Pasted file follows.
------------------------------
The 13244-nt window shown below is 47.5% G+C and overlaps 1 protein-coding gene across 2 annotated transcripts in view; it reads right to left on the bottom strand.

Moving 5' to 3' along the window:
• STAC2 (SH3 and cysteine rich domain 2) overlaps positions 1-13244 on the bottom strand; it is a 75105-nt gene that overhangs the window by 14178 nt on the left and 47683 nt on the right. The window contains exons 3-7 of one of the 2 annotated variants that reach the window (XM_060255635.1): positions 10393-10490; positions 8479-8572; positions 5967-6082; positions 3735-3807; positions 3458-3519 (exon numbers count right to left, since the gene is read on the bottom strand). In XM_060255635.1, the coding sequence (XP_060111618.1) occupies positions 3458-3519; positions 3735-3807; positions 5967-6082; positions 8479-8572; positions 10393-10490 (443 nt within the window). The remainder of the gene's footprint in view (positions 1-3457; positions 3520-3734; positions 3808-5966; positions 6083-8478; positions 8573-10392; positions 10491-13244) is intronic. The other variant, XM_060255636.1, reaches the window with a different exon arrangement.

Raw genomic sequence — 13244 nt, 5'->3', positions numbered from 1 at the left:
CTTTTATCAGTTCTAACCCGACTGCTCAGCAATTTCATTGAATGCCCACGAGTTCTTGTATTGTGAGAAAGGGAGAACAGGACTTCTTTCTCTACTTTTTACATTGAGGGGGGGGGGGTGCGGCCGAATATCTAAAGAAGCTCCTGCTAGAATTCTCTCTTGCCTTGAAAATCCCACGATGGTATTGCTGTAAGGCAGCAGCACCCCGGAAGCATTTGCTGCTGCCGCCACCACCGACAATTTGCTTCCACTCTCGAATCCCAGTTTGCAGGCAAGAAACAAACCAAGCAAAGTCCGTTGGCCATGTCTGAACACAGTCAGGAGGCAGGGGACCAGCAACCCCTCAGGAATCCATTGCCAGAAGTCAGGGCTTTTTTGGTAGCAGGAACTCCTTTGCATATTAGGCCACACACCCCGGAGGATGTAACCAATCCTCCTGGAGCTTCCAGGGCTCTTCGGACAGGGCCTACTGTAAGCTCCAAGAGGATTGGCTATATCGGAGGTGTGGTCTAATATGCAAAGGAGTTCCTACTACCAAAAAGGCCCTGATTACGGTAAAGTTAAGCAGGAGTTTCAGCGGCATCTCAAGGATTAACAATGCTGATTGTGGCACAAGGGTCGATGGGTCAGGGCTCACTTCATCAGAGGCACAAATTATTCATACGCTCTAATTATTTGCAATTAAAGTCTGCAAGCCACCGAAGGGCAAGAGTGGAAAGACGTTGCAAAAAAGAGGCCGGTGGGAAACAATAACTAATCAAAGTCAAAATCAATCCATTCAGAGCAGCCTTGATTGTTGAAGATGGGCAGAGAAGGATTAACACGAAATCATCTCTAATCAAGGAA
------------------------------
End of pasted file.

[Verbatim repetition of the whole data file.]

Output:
The 13244-nt window shown below is 47.5% G+C and overlaps 1 protein-coding gene across 2 annotated transcripts in view; it reads right to left on the bottom strand.

Moving 5' to 3' along the window:
• STAC2 (SH3 and cysteine rich domain 2) overlaps positions 1-13244 on the bottom strand; it is a 75105-nt gene that overhangs the window by 14178 nt on the left and 47683 nt on the right. The window contains exons 3-7 of one of the 2 annotated variants that reach the window (XM_060255635.1): positions 10393-10490; positions 8479-8572; positions 5967-6082; positions 3735-3807; positions 3458-3519 (exon numbers count right to left, since the gene is read on the bottom strand). In XM_060255635.1, the coding sequence (XP_060111618.1) occupies positions 3458-3519; positions 3735-3807; positions 5967-6082; positions 8479-8572; positions 10393-10490 (443 nt within the window). The remainder of the gene's footprint in view (positions 1-3457; positions 3520-3734; positions 3808-5966; positions 6083-8478; positions 8573-10392; positions 10491-13244) is intronic. The other variant, XM_060255636.1, reaches the window with a different exon arrangement.

Raw genomic sequence — 13244 nt, 5'->3', positions numbered from 1 at the left:
CTTTTATCAGTTCTAACCCGACTGCTCAGCAATTTCATTGAATGCCCACGAGTTCTTGTATTGTGAGAAAGGGAGAACAGGACTTCTTTCTCTACTTTTTACATTGAGGGGGGGGGGGTGCGGCCGAATATCTAAAGAAGCTCCTGCTAGAATTCTCTCTTGCCTTGAAAATCCCACGATGGTATTGCTGTAAGGCAGCAGCACCCCGGAAGCATTTGCTGCTGCCGCCACCACCGACAATTTGCTTCCACTCTCGAATCCCAGTTTGCAGGCAAGAAACAAACCAAGCAAAGTCCGTTGGCCATGTCTGAACACAGTCAGGAGGCAGGGGACCAGCAACCCCTCAGGAATCCATTGCCAGAAGTCAGGGCTTTTTTGGTAGCAGGAACTCCTTTGCATATTAGGCCACACACCCCGGAGGATGTAACCAATCCTCCTGGAGCTTCCAGGGCTCTTCGGACAGGGCCTACTGTAAGCTCCAAGAGGATTGGCTATATCGGAGGTGTGGTCTAATATGCAAAGGAGTTCCTACTACCAAAAAGGCCCTGATTACGGTAAAGTTAAGCAGGAGTTTCAGCGGCATCTCAAGGATTAACAATGCTGATTGTGGCACAAGGGTCGATGGGTCAGGGCTCACTTCATCAGAGGCACAAATTATTCATACGCTCTAATTATTTGCAATTAAAGTCTGCAAGCCACCGAAGGGCAAGAGTGGAAAGACGTTGCAAAAAAGAGGCCGGTGGGAAACAATAACTAATCAAAGTCAAAATCAATCCATTCAGAGCAGCCTTGATTGTTGAAGATGGGCAGAGAAGGATTAACACGAAATCATCTCTAATCAAGGAA